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Microsoft backtracks, returns free OneDrive storage

Microsoft backtracks, returns free OneDrive storage

Microsoft last month slashed free OneDrive storage and made a number of unwelcome tweaks to paid plans, but thousands of consumer complaints inspired the company to reverse some — though not all — of the changes.

Microsoft, a company that says it is sorry about as often as Donald Trump, today apologized for its recent high-handed reduction of free OneDrive storage, and bumped the free limit back to its original level of 15GB, up from the 5GB it had offered.

If you're a current customer, you need to opt-in on Microsoft's website before the end of January or you won't get the free 15GB of storage. A link on the OneDrive page also lets existing users retain the 15GB camera roll bonus for photo storage. (The offer does not apply to new users.)

OneDrive users spoke, Microsoft listened

Microsoft backtracked after it was hit with a wave of bad press, and more significantly, a storm of protest from consumers, who posted more than 70,000 complaints on the OneDrive user forum. Douglas Pearce, a Microsoft program manager, delivered the apology Friday:

"We've heard clearly from our Windows and OneDrive fans about the frustration and disappointment we have caused. We realize the announcement came across as blaming customers for using our product. For this, we are truly sorry and would like to apologize to the community."
onedrive petition Change.org

OneDrive users kicked off a petition on Change.org asking Microsoft to reconsider the slashing of free storage space by 83 percent

However, not all of the recent changes were reversed. "Unlimited" storage plans will still be cut to 1TB next year, but there's a 12-month grace period for people with more than 1TB of data in their accounts. After that year, Microsoft will lock and eventually delete the accounts of users who fail to heed warnings about the quota, and who do not pay for extra storage.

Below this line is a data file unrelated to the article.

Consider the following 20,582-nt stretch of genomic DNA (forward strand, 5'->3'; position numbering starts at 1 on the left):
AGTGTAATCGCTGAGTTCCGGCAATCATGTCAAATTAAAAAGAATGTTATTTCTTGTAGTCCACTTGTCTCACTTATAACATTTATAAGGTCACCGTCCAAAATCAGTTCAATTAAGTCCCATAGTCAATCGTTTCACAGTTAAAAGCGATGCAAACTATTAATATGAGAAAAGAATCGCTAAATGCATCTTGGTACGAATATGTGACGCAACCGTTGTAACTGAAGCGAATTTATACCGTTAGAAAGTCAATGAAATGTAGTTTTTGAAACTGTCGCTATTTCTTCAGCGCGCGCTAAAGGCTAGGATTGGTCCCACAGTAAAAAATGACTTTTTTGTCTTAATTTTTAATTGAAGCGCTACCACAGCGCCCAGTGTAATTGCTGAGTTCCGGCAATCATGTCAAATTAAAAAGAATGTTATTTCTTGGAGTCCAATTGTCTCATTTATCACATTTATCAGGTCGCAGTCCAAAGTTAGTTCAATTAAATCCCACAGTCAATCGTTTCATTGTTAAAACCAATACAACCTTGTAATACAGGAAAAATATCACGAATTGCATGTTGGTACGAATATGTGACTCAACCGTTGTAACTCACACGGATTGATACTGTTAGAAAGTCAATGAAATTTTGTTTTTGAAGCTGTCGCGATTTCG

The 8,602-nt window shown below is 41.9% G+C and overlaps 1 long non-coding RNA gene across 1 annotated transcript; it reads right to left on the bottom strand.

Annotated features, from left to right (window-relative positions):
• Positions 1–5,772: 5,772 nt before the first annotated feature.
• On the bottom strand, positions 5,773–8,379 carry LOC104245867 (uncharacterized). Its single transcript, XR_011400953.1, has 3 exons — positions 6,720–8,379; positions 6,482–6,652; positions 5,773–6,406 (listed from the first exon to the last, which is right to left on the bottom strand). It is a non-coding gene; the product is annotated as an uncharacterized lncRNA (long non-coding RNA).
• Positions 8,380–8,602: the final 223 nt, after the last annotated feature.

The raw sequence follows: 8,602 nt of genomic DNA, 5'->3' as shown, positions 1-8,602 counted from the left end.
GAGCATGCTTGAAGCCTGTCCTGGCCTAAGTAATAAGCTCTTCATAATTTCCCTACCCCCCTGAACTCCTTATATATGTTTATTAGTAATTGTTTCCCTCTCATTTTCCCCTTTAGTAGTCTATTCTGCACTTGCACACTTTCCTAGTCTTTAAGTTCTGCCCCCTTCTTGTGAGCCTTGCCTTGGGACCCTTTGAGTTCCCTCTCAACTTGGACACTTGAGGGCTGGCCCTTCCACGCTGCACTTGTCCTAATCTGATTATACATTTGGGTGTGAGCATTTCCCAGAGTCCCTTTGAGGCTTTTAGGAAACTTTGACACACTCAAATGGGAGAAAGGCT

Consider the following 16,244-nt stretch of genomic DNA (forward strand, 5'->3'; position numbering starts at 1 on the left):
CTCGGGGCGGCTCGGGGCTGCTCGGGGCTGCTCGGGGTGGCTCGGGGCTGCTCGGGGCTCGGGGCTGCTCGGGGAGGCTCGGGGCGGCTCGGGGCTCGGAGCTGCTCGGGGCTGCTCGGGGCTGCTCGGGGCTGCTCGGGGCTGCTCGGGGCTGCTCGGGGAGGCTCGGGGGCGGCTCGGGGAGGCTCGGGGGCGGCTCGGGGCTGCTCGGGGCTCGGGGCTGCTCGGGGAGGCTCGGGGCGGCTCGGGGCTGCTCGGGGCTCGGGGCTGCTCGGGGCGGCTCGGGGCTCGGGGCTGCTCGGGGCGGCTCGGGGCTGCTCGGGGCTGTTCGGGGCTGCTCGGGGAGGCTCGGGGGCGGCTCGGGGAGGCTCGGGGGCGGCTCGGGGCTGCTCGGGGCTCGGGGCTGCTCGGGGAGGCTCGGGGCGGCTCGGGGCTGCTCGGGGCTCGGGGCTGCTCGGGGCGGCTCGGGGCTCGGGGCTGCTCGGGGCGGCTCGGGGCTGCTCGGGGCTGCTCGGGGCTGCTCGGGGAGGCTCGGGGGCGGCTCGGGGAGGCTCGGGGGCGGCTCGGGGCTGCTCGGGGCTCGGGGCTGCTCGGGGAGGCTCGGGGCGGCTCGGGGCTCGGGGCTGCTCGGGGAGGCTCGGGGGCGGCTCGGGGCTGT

Some of the people most affected by the reduction in overall storage space are likely Office 365 subscribers. If they're unhappy with the new policy, they can request refunds, according to Pearce.

OneDrive not the only cloud storage option

For what it's worth, Microsoft appears to be legitimately contrite: "We are all genuinely sorry for the frustration this decision has caused and for the way it was communicated," wrote Pearce.

If the apology isn't enough for you, here are some other options from Microsoft competitors, along with pricing details:

  • Google Drive users get 15GB of free storage; 100GB costs $2 a month; 1TB goes for $10 a month; and 10TB cost $100 monthly.
  • Apple iCloud users get 5GB of free space; 50GB costs $1 a month; 200GB goes for $3 per month; and 1TB costs $10 monthly.
  • Amazon Cloud Drive users get unlimited photo storage and 5GB for other files, for $12 a year; and "unlimited everything" storage costs $60 a year.

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